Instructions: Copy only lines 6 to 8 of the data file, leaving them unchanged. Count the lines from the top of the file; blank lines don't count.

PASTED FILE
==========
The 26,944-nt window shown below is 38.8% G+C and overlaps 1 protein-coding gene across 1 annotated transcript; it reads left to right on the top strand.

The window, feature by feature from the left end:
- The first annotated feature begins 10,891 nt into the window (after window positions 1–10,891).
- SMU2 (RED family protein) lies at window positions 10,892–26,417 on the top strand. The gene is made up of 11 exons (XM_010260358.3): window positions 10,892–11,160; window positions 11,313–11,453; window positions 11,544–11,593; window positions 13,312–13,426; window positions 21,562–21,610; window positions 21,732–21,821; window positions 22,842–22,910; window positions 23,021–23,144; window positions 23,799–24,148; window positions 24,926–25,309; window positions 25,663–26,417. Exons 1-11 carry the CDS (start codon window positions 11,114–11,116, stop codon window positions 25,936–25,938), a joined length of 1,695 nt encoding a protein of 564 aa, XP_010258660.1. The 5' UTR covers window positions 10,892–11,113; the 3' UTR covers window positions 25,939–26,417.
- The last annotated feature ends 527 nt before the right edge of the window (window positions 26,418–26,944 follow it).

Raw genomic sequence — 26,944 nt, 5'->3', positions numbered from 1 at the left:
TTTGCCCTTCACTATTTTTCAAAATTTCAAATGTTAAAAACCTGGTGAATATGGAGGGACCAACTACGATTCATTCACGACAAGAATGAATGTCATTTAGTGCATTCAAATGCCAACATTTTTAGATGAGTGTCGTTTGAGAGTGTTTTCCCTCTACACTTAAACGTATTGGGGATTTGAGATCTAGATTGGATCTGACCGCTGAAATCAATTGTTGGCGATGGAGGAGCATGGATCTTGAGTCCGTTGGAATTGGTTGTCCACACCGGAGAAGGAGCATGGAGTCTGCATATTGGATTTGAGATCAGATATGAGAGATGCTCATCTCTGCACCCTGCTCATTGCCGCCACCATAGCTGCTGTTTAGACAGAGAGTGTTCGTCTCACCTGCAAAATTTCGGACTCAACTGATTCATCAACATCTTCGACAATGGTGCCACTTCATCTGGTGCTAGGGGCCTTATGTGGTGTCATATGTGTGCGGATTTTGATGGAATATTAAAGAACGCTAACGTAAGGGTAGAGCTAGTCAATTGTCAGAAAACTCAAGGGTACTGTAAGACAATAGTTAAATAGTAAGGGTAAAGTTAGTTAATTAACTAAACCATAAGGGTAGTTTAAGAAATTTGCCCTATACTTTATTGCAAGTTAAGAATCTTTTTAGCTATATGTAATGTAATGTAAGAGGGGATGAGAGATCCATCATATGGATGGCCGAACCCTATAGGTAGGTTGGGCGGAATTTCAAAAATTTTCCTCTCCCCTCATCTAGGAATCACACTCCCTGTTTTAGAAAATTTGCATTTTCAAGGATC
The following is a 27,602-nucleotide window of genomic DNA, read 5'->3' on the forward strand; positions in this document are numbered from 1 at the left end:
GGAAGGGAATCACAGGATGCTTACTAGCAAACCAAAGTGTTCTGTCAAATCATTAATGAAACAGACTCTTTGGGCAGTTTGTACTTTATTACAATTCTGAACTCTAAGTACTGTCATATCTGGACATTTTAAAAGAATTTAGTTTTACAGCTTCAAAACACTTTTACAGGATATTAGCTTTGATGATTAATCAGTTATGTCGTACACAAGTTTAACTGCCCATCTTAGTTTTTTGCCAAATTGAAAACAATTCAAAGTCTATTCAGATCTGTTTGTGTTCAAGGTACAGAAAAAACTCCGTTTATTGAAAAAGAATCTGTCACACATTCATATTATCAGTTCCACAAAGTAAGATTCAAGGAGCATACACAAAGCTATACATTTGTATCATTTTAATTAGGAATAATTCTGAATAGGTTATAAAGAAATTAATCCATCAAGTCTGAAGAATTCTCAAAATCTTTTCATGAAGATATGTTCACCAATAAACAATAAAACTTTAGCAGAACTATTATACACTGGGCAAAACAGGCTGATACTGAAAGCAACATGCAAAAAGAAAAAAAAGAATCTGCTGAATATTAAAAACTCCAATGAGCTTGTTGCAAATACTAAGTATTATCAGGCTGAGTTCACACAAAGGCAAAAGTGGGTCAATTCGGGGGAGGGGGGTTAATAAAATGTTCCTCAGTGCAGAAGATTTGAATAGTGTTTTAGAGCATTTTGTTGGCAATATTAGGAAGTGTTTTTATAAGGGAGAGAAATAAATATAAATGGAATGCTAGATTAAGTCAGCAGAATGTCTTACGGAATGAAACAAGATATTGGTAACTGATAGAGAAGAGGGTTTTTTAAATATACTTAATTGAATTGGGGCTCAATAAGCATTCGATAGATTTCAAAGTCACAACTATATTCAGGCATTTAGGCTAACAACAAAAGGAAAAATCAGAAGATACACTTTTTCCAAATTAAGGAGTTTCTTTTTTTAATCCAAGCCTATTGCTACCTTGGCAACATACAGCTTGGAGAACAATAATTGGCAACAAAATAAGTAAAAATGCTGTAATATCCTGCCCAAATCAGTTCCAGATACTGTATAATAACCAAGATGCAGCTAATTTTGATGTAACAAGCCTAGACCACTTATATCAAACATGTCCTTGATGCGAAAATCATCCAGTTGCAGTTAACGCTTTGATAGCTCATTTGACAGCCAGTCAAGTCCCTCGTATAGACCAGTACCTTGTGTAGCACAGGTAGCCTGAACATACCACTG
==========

Raw genomic sequence — 26,944 nt, 5'->3', positions numbered from 1 at the left:
TTTGCCCTTCACTATTTTTCAAAATTTCAAATGTTAAAAACCTGGTGAATATGGAGGGACCAACTACGATTCATTCACGACAAGAATGAATGTCATTTAGTGCATTCAAATGCCAACATTTTTAGATGAGTGTCGTTTGAGAGTGTTTTCCCTCTACACTTAAACGTATTGGGGATTTGAGATCTAGATTGGATCTGACCGCTGAAATCAATTGTTGGCGATGGAGGAGCATGGATCTTGAGTCCGTTGGAATTGGTTGTCCACACCGGAGAAGGAGCATGGAGTCTGCATATTGGATTTGAGATCAGATATGAGAGATGCTCATCTCTGCACCCTGCTCATTGCCGCCACCATAGCTGCTGTTTAGACAGAGAGTGTTCGTCTCACCTGCAAAATTTCGGACTCAACTGATTCATCAACATCTTCGACAATGGTGCCACTTCATCTGGTGCTAGGGGCCTTATGTGGTGTCATATGTGTGCGGATTTTGATGGAATATTAAAGAACGCTAACGTAAGGGTAGAGCTAGTCAATTGTCAGAAAACTCAAGGGTACTGTAAGACAATAGTTAAATAGTAAGGGTAAAGTTAGTTAATTAACTAAACCATAAGGGTAGTTTAAGAAATTTGCCCTATACTTTATTGCAAGTTAAGAATCTTTTTAGCTATATGTAATGTAATGTAAGAGGGGATGAGAGATCCATCATATGGATGGCCGAACCCTATAGGTAGGTTGGGCGGAATTTCAAAAATTTTCCTCTCCCCTCATCTAGGAATCACACTCCCTGTTTTAGAAAATTTGCATTTTCAAGGATC
The following is a 27,602-nucleotide window of genomic DNA, read 5'->3' on the forward strand; positions in this document are numbered from 1 at the left end: